If any of you have checked out my other blog, “A Sox Life”, you will know that I had gotten a dog in December 2010. I have been an avid dog lover since I was young and had a dog for most of my life. I have spent years without a dog in Japan, but I always had one back home in Canada. It is a difficult but happy event to get a dog in Japanand I never regret getting a dog. Owning a dog, or a pet, in Japancan be a very complicated process. The actual process of getting a pet and keeping them in your house/apartment is simple enough but it’s difficult to be done officially.
The first hurdle one must jump is the need for a place that allows pets. For anyone looking for an active pet such as a cat or dog, you must find an apartment that allows pets. Before moving to the east side of Tokyo, my apartment didn’t really allow pets. The initial contract said pets were not allowed but after asking the company that leased the apartment to us, they said a small pet was okay. My dog, a Shiba, is a medium sized dog in Japan, yet he is on the small side of that scale. My old apartment was too small for a dog anyways so we found a place that did allow dogs, but my current apartment owner says that cats are not allowed. Small dogs are fine, and he said a Shiba was fine too. When getting a pet, you typically add an extra month or two worth of deposits. This is due to the increased costs of fixing the apartment due to having a pet. While it seems simple to find an apartment that allows pets, this is a very difficult thing to accomplish. In a completely unscientific method based on my memory, 98% of all apartments don’t allow pets. The ones that do typically allow only small pets, and if you have a big dog, you can almost forget about finding a place anywhere in Tokyo. It is almost necessary to own your own house. Even apartment owners are restricted by the building rules and they typically restrict the size of a pet.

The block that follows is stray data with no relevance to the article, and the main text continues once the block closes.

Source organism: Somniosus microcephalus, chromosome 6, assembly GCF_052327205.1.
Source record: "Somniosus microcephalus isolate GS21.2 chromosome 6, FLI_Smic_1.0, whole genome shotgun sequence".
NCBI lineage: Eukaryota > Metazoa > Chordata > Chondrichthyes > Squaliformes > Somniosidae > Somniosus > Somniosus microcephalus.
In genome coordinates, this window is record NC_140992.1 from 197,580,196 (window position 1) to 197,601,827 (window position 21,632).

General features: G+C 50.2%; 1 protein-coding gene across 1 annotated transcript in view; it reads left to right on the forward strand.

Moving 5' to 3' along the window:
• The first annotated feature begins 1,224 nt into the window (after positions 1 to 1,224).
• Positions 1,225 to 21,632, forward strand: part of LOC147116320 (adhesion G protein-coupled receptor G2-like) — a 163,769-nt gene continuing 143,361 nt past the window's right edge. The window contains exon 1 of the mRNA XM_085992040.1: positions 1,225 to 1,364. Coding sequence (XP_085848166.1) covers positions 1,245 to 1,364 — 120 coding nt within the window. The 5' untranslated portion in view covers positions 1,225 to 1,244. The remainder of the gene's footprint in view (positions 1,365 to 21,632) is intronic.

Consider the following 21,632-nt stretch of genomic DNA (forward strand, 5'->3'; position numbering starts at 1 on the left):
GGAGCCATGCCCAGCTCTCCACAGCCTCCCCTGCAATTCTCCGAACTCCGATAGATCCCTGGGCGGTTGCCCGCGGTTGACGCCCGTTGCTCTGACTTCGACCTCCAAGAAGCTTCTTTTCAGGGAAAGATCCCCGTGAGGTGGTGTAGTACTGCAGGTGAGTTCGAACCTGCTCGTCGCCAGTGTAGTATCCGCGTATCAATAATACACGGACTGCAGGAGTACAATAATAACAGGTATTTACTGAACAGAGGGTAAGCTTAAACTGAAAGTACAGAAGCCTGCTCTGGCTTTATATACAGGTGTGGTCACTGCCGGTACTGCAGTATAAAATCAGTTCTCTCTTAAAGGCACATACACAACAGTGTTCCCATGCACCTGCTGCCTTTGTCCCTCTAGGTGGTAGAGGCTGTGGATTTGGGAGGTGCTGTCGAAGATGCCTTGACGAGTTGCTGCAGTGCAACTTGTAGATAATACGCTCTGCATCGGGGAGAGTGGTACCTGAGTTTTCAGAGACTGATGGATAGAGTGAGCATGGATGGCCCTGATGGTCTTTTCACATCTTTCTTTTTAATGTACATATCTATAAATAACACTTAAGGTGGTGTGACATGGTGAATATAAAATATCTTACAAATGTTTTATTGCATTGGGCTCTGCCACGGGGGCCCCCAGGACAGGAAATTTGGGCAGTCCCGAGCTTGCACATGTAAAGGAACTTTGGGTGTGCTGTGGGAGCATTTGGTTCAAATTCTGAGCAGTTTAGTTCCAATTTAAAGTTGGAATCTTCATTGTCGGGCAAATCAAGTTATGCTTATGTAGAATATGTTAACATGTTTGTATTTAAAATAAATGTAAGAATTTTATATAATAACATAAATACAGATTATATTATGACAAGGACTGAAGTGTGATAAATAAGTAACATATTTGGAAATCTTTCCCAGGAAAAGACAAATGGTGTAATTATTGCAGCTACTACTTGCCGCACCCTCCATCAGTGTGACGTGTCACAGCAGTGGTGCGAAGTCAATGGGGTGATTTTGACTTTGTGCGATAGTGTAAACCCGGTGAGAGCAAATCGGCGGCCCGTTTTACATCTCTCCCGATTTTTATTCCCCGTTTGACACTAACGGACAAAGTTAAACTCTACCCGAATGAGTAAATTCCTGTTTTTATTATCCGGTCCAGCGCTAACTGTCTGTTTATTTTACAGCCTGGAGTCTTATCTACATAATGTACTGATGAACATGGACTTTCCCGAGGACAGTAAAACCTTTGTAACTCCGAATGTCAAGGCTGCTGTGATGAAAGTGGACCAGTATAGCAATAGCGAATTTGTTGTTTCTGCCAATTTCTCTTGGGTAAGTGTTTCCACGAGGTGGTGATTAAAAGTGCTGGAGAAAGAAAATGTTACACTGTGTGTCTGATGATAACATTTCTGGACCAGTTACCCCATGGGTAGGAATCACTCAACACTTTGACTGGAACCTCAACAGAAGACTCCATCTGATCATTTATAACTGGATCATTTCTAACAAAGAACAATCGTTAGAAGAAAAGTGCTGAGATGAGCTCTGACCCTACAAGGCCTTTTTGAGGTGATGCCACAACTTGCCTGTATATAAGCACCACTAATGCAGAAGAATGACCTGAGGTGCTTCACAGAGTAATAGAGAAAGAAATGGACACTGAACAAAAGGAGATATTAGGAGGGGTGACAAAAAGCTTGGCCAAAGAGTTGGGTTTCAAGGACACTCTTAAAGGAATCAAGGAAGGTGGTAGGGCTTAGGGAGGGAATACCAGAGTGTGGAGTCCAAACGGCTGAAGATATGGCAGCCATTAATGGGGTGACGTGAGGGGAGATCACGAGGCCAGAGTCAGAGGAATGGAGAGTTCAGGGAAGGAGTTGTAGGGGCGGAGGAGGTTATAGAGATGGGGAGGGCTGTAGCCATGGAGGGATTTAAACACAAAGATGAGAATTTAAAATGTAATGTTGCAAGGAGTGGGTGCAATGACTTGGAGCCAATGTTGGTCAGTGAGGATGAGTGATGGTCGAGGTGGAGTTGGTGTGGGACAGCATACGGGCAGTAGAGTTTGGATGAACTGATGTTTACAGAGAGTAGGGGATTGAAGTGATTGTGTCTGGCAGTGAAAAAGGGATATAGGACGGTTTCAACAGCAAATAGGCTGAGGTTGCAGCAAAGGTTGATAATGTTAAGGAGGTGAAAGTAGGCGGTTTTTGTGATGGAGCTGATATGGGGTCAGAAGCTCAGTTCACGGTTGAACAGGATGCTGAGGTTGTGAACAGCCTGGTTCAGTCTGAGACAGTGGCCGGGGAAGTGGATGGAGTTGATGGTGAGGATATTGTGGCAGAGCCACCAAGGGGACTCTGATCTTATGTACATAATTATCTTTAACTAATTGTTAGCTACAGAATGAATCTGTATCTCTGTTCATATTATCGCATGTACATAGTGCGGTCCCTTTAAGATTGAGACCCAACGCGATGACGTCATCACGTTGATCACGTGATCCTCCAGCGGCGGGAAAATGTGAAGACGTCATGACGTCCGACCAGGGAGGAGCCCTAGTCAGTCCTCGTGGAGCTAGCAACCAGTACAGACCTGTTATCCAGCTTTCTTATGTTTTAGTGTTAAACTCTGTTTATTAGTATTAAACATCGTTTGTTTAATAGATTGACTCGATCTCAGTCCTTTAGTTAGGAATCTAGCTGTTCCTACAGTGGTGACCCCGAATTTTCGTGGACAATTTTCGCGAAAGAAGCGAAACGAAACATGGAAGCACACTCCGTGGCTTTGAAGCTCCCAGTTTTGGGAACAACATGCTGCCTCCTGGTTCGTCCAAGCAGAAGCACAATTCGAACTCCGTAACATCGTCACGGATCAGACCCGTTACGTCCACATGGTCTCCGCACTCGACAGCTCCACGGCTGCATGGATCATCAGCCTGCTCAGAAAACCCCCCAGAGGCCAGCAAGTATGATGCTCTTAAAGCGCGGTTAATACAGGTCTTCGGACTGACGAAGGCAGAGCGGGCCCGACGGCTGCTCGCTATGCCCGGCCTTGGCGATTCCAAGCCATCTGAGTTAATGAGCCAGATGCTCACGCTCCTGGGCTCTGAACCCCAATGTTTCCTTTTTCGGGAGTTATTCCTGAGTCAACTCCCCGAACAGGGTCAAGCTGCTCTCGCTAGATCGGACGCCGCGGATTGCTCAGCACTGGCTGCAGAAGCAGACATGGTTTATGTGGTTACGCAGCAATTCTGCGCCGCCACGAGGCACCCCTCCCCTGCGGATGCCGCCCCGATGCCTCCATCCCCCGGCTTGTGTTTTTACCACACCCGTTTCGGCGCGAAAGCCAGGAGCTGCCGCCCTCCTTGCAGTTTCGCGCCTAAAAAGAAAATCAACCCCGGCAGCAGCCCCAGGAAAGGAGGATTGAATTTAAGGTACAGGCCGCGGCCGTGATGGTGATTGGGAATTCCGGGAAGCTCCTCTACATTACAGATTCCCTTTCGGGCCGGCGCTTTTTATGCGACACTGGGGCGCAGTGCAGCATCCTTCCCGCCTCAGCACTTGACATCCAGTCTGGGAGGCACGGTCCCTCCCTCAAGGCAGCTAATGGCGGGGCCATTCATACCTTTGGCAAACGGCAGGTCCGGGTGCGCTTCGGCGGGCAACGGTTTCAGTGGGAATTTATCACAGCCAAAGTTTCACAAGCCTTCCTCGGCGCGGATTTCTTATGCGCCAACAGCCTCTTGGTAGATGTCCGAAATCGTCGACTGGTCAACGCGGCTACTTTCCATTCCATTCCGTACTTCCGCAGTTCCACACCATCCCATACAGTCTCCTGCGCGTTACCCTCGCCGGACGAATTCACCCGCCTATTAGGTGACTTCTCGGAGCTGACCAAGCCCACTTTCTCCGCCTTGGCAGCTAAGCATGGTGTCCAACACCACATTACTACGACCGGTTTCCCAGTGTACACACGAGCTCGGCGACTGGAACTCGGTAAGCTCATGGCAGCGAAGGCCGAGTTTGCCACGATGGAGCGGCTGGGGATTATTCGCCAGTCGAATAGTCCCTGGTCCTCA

The second hurdle is to find a pet. There are several places to get one. The typical pet shops are the easiest, albeit expensive, places. Personally, I refuse to purchase a pet from a pet shop due to the way they keep their pets. The small boxes with windows where customers constantly bang on the window and the poor state they keep their pets is saddening to me. I believe the major shops in Japan do a good job during the day but at night, who knows what they do. I have also seen some of the small shops that are terrible. When getting my dog, I looked at a website/NPO called Chiba-wan. They are a group of volunteers that adopt cats and dogs from shelters and bring them to twice monthly events. One event is geared towards small and medium sized dogs, and the other is for all sizes. It’s a very well run organization and a network of nice people. There are many other organizations but they are the only ones I know. Typically, it will cost about 40,000 yen to get a cat or dog from them. This is mostly in gifts and reimbursements. Sox was adopted by the volunteer and he had to be neutered. He also got an electronic chip inserted under his skin and the volunteer had to pay for food and such for the time he was with her. Typically a person who is adopting the cat or dog will give a “thank you” gift of money to compensate the volunteer for the surgeries and food as well as a few other supplies so they can use it for future rescued pets. Unfortunately the organization cannot rescue every pet as some are not capable of being adopted. Some are too old and some are not cute enough. Some are also too aggressive. It is unfortunate but it is the only way for them to operate as there aren’t enough volunteers for these unwanted pets. Some of the volunteers will rescue up to 5 pets on top of whatever pets they already have at home.